Ketamine

Ketamine is a dissociative anesthetic that produces sensory distortions and reduces a person’s perception of pain. As a derivative of phencyclidine (PCP) – a dissociative drug that produces hallucinations, delirium, confusion and other unpredictable effects – the two drugs produce similar effects. However, the U.S. Drug Enforcement Administration (DEA) lists PCP as a Schedule II substance and ketamine as a schedule III substance.

Dissociative anesthetics such as ketamine are commonly used in hospitals and by veterinarians for their ability to reduce the sensation of pain. Ketamine comes in a pill, powder or liquid form that can be injected, snorted, swallowed or smoked by users.

Ketamine users may also feel as though they are detached from themselves and/or reality, become sedated and have a reduced ability to feel pain (analgesia). They may also experience hallucinations – such as seeing, feeling or hearing things that are not actually there – and other sensory distortions. These qualities also make dissociative anesthetic drugs popular drugs of abuse.

Short-term Effects

Short-term, ketamine users can experience dream-like states, loss of memory (amnesia) and sedation. For this reason, ketamine is sometimes used as a date rape drug, reported the National Institute on Drug Abuse (NIDA). The effects of ketamine typically begin within minutes and may last for an hour or longer.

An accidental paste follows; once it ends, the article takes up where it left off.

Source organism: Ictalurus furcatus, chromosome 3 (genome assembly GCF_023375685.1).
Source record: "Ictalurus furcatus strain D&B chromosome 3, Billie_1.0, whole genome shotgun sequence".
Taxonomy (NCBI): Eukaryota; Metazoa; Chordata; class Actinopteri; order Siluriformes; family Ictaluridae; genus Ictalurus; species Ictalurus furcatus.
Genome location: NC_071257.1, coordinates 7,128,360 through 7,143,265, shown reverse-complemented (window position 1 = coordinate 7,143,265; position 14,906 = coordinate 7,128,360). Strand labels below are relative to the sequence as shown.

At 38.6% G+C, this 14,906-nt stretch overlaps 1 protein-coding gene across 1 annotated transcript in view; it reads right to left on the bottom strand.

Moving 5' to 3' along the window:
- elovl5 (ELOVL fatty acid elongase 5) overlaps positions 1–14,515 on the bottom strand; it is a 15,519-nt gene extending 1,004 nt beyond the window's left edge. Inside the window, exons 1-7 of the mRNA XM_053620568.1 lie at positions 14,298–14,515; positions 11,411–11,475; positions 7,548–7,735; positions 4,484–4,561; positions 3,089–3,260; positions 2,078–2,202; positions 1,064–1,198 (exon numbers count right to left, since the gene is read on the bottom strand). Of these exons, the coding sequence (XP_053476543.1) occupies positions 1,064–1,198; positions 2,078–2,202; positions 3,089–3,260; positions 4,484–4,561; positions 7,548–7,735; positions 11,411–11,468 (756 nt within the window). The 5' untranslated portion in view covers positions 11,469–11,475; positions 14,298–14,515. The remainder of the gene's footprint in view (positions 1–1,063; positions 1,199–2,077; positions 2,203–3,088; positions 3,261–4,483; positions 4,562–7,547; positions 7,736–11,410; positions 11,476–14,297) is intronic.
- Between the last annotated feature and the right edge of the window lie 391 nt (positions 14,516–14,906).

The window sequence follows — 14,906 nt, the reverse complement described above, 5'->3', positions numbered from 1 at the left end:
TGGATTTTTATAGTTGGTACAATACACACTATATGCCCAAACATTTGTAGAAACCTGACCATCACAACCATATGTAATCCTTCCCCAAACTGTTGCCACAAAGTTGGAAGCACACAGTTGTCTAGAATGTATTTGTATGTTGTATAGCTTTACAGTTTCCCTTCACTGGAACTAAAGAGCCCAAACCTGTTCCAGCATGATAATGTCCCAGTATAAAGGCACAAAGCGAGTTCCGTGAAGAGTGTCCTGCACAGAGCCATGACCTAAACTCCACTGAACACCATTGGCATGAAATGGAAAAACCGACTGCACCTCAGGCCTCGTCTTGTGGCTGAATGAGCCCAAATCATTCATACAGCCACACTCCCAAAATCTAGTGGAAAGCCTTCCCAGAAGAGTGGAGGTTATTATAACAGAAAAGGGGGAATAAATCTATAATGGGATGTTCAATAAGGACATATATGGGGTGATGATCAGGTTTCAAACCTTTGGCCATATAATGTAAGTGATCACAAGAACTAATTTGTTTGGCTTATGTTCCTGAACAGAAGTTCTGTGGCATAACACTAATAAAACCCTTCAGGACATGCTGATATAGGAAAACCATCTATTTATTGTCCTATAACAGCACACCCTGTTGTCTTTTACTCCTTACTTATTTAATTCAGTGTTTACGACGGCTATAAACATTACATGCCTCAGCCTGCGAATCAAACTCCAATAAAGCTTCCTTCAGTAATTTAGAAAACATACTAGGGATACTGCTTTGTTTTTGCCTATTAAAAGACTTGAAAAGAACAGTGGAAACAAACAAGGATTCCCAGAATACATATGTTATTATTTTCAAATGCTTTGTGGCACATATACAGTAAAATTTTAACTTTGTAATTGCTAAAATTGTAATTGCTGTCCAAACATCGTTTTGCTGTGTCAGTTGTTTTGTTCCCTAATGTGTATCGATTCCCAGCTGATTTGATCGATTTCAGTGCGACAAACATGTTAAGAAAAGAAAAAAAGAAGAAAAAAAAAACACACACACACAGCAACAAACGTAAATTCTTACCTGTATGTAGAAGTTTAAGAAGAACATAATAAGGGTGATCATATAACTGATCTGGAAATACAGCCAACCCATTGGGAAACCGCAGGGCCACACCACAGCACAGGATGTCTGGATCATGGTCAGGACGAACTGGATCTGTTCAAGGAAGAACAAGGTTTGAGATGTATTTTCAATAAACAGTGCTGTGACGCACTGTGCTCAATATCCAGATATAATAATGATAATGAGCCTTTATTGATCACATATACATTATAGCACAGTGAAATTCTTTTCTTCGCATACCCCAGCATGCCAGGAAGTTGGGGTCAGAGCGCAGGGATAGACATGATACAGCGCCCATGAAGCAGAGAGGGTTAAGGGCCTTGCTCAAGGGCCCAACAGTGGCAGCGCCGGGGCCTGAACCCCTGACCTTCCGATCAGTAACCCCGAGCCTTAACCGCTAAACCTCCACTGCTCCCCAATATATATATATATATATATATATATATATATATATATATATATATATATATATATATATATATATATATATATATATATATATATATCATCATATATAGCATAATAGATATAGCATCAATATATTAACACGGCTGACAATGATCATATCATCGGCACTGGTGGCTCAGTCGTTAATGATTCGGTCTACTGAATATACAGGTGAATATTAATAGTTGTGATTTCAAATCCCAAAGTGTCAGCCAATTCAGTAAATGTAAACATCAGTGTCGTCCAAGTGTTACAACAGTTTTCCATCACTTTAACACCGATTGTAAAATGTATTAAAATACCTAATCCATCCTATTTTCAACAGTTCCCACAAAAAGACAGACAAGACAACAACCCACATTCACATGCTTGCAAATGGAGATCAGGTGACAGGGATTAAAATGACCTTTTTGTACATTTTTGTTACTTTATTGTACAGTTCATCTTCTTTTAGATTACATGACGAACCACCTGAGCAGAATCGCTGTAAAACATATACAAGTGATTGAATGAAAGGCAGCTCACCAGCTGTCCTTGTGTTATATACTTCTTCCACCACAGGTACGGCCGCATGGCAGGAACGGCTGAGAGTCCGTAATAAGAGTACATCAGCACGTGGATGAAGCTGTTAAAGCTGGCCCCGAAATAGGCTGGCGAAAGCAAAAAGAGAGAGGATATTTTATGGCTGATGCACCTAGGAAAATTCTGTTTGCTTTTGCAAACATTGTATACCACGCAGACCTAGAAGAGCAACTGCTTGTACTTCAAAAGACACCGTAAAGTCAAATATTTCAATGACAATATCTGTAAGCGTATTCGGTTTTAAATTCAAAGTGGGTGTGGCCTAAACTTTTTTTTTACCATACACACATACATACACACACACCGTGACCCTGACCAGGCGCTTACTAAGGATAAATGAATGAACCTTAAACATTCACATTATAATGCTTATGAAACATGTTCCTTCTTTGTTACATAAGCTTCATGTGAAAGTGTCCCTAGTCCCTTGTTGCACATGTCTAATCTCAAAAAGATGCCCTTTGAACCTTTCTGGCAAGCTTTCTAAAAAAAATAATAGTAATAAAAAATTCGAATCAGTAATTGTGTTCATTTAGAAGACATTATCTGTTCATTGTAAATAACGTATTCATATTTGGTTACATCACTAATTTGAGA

Ketamine can produce a range of short-term effects, which vary depending on the amount of ketamine that is taken. Higher doses of ketamine can produce more unpredictable effects. Some of the effects of ketamine use include:

  • Confusion
  • Coordination problems
  • Rigid muscles
  • Difficulty moving
  • Amnesia
  • Numbness
  • Sensory distortions
  • Separation from reality
  • Altered sight, sound, shapes or time
  • Increased heart rate
  • Lethargy
  • Sedation
  • Chest pain
  • Respiratory depression

Ketamine stimulates the cardiovascular system, which can increase heart rate and blood pressure, and lead to tachycardia (rapid heart rate) in recreational users. Hypertension (high blood pressure) and pulmonary edema (excess fluid in the lungs) can also result when ketamine is used with other drugs – in particular, when combined with drugs such as MDMA (3,4-methylenedioxy-methamphetamine), cocaine, amphetamine and methamphetamine, reported the DEA.

Ketamine Abuse

Ketamine abuse can produce serious physical and psychological effects, according to a WebMD article, “What you need to know about ketamine’s effects,” reviewed by Joseph Goldberg, M.D. Some of the side effects of ketamine abuse that may require emergency care include:

  • Nervousness
  • Breathing and swallowing difficulties
  • Irregular heart rate
  • Confusion
  • Blurred vision
  • Bloody or cloudy urine
  • Delusions
  • Unusual weakness or tiredness
  • Bluish or pale lips
  • Chest discomfort or pain
  • Lightheadedness
  • Hives
  • Itching
  • Fast or slow heartbeat
  • Convulsions

In some cases, ketamine users can experience frightening symptoms of complete sensory detachment, called a “K-hole,” which causes users to feel separated from themselves and the world around them. Other side effects include increased anxiety, impaired motor function and rhabdomyolysis — the breakdown of muscle tissue. High doses in particular are associated with cardiovascular slowing, loss of consciousness and death.